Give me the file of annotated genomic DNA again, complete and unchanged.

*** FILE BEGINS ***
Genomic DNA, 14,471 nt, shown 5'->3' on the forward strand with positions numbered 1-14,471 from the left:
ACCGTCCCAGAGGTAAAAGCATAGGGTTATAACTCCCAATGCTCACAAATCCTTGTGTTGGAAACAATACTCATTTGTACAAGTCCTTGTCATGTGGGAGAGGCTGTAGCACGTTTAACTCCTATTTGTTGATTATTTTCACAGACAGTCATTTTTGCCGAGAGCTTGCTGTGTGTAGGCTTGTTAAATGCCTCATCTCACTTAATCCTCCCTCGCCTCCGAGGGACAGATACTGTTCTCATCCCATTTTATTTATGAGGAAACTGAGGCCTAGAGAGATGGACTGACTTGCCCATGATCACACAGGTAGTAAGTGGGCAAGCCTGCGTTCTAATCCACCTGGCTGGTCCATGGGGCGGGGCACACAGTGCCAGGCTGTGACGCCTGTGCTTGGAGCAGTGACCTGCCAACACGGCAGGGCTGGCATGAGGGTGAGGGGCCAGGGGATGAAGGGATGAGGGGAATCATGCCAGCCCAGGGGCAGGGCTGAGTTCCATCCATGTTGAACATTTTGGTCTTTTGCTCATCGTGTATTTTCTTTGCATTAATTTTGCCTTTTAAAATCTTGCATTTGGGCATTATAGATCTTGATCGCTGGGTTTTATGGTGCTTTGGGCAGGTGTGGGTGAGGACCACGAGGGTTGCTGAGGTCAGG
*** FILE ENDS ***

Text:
Genomic DNA, 14,471 nt, shown 5'->3' on the forward strand with positions numbered 1-14,471 from the left:
ACCGTCCCAGAGGTAAAAGCATAGGGTTATAACTCCCAATGCTCACAAATCCTTGTGTTGGAAACAATACTCATTTGTACAAGTCCTTGTCATGTGGGAGAGGCTGTAGCACGTTTAACTCCTATTTGTTGATTATTTTCACAGACAGTCATTTTTGCCGAGAGCTTGCTGTGTGTAGGCTTGTTAAATGCCTCATCTCACTTAATCCTCCCTCGCCTCCGAGGGACAGATACTGTTCTCATCCCATTTTATTTATGAGGAAACTGAGGCCTAGAGAGATGGACTGACTTGCCCATGATCACACAGGTAGTAAGTGGGCAAGCCTGCGTTCTAATCCACCTGGCTGGTCCATGGGGCGGGGCACACAGTGCCAGGCTGTGACGCCTGTGCTTGGAGCAGTGACCTGCCAACACGGCAGGGCTGGCATGAGGGTGAGGGGCCAGGGGATGAAGGGATGAGGGGAATCATGCCAGCCCAGGGGCAGGGCTGAGTTCCATCCATGTTGAACATTTTGGTCTTTTGCTCATCGTGTATTTTCTTTGCATTAATTTTGCCTTTTAAAATCTTGCATTTGGGCATTATAGATCTTGATCGCTGGGTTTTATGGTGCTTTGGGCAGGTGTGGGTGAGGACCACGAGGGTTGCTGAGGTCAGG